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WNC Business

Building business relationships uplifts entire communities

May 13, 2024 09:17AM ● By Randee Brown

Viewing other businesses as potential collaborators rather than competition is a healthy way to help your business and the entire community thrive, according to Southern Porch Co-owner Michaela Lowe.

As a small business owner, Lowe is primarily a member of the Canton community. Along with other area small business owners, she helped create a group called the Canton Merchant Partners. This casual group of business owners work together to attract people to the area, helping all area businesses to grow. Coordination has helped businesses level up, chipping in on things from marketing and advertising opportunities to sharing dumpster services. 

“It’s important to support each other,” Lowe said. “Whether they need a cup of sugar or we support another local restaurant by going to eat or we talk to exchange business ideas, we know we can grow business by working together.”

The group is growing, and Lowe said the growth consists of both long-time residents and people who are new to town. Growing up in Canton, Lowe knows a lot of people, and she said these long-standing connections are helpful in the business community. She can pick up the phone and reach out to someone associated with the needs at hand, and the close-knit group welcomes newcomers who are interested in meeting other small business owners so they can also have that ease of connection.

“There is never any pressure, and the invite is extended for everyone so we can all work together,” Lowe said.

Lowe anticipated coordinating events and projects with other business owners, but more than business contacts, she found area small business owners creating true partnerships and building their community. Whether other small business owners are members of the group or not, Lowe finds small business owners in the Canton area are active participants in supporting each other, which helps the entire town thrive.

In small towns, small business owners and leaders don’t just work there. They also live nearby, are often friends with other business owners, and are regular customers of each other’s businesses. Supporting other small businesses in town supports the hometown as a whole, and it is often easy to be their cheerleaders. From florists to dry cleaners to housekeepers, being a customer of a local business is being a partner of their business.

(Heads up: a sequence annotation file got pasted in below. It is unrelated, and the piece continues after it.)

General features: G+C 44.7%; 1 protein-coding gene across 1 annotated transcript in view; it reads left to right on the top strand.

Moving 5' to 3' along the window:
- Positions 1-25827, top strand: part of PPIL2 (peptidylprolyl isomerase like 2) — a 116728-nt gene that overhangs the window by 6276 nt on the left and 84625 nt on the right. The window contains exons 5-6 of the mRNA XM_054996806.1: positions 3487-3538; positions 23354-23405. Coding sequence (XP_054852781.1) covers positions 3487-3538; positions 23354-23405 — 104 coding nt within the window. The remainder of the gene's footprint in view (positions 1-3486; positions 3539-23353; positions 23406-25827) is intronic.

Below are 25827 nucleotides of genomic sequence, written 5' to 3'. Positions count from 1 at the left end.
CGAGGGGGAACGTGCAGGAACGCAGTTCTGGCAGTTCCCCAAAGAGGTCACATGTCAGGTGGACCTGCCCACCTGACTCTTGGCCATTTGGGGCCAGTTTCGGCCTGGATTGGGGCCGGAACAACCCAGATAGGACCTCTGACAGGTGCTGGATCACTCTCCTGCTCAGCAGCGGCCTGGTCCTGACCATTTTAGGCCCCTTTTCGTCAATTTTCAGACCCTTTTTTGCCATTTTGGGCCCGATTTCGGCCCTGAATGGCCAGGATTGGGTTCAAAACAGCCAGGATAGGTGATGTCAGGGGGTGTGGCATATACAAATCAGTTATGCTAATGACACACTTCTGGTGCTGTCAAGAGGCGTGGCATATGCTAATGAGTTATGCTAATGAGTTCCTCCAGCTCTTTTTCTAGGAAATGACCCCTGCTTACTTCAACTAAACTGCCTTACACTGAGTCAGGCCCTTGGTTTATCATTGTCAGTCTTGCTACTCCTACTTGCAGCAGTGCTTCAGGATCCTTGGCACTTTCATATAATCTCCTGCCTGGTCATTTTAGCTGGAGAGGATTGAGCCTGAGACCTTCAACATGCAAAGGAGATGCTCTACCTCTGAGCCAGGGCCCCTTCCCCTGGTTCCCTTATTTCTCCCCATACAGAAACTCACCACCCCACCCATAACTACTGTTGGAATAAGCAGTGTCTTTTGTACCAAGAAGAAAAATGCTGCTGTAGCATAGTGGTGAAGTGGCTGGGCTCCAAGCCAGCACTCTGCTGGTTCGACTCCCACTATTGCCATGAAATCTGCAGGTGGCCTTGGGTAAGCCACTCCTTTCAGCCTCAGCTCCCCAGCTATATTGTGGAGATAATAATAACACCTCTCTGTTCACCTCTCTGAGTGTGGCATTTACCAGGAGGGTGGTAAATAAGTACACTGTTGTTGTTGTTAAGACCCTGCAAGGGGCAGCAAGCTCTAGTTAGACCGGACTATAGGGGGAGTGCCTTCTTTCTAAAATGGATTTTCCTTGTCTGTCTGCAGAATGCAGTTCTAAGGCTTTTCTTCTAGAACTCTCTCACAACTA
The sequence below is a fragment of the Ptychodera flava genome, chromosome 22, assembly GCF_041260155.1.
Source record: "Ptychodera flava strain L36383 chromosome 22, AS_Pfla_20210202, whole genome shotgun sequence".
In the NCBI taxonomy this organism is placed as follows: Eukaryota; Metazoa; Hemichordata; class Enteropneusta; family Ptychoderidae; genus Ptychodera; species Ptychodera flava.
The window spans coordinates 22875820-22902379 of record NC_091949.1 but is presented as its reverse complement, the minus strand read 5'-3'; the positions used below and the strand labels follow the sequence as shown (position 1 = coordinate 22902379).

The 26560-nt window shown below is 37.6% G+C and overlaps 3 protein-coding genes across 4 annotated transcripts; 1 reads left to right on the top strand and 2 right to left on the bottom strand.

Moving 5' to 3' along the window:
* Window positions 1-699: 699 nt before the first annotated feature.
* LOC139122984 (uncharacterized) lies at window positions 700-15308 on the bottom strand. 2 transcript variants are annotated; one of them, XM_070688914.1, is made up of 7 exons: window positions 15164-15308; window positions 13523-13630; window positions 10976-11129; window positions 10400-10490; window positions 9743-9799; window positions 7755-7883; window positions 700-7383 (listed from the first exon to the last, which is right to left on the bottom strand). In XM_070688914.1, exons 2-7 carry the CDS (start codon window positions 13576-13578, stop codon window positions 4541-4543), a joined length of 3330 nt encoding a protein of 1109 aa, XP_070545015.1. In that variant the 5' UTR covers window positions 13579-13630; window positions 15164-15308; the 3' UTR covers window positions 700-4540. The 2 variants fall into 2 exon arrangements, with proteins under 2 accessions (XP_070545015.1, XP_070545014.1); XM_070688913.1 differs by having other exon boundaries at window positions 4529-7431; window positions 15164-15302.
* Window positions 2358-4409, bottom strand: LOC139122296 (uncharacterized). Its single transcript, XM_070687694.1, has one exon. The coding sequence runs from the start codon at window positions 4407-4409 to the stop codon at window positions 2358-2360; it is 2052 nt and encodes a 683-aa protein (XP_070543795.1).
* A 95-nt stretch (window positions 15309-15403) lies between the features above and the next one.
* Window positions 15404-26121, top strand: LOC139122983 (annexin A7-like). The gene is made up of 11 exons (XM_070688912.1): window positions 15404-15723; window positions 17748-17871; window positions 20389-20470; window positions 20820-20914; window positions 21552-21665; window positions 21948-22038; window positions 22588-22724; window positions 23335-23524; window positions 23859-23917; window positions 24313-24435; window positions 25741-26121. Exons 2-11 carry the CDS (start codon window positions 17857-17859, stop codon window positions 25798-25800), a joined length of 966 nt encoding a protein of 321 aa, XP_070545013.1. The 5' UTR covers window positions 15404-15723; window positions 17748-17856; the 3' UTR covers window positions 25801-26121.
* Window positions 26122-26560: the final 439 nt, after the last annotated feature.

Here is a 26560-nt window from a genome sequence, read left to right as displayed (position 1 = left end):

“You don’t have to be a member of a group and attend meetings to be a part of something,” Lowe said. “There are many ways you can work with other businesses in ways that are mutually beneficial, and there’s no better way to be their cheerleader than to invest in what they believe in and what makes them happy.”

Small business owners are usually interested in getting in front of potential clients or customers, and many local businesses are interested in doing that by way of supporting community groups and events. Activities like sponsoring the local football team, volunteering, and finding other ways to help in the community not only spread the word about their businesses, but also help bring the community together as a whole.

In Canton, the Canton Merchant Partners worked with the NC Community Foundation and received a Crusoe Endowment allowing an ice skating rink to be installed downtown. Lowe said this brought awareness to the town as a whole, brought visitors to the town during traditionally slow months, and gave locals a fun activity in which to participate.

“It was a reminder that Canton is still here and our businesses are still open,” Lowe said. “The businesses chipped in to make this happen, making the holiday time feel extra warm and giving that ‘Hallmark feeling’ Canton is known for.”

Positive relationships among business owners help support the community during difficult times. The town of Canton has experienced several challenges over recent years including COVID, flooding, and the closing of the Pactiv Evergreen mill. Lowe said she saw that community members were happy to show up for area businesses, rally around them, and support them because they want to see the local businesses remain after the challenging times pass. Shifting business models, sharing ideas, and becoming literal “boots on the ground” after a disaster demonstrates how the community spirit among business owners uplifts the town as a whole.

“The average person may not see all the things going on behind the scenes, but the community feels it,” Lowe said. “We hope visitors can feel it too, and hope they keep wanting to come back for more.”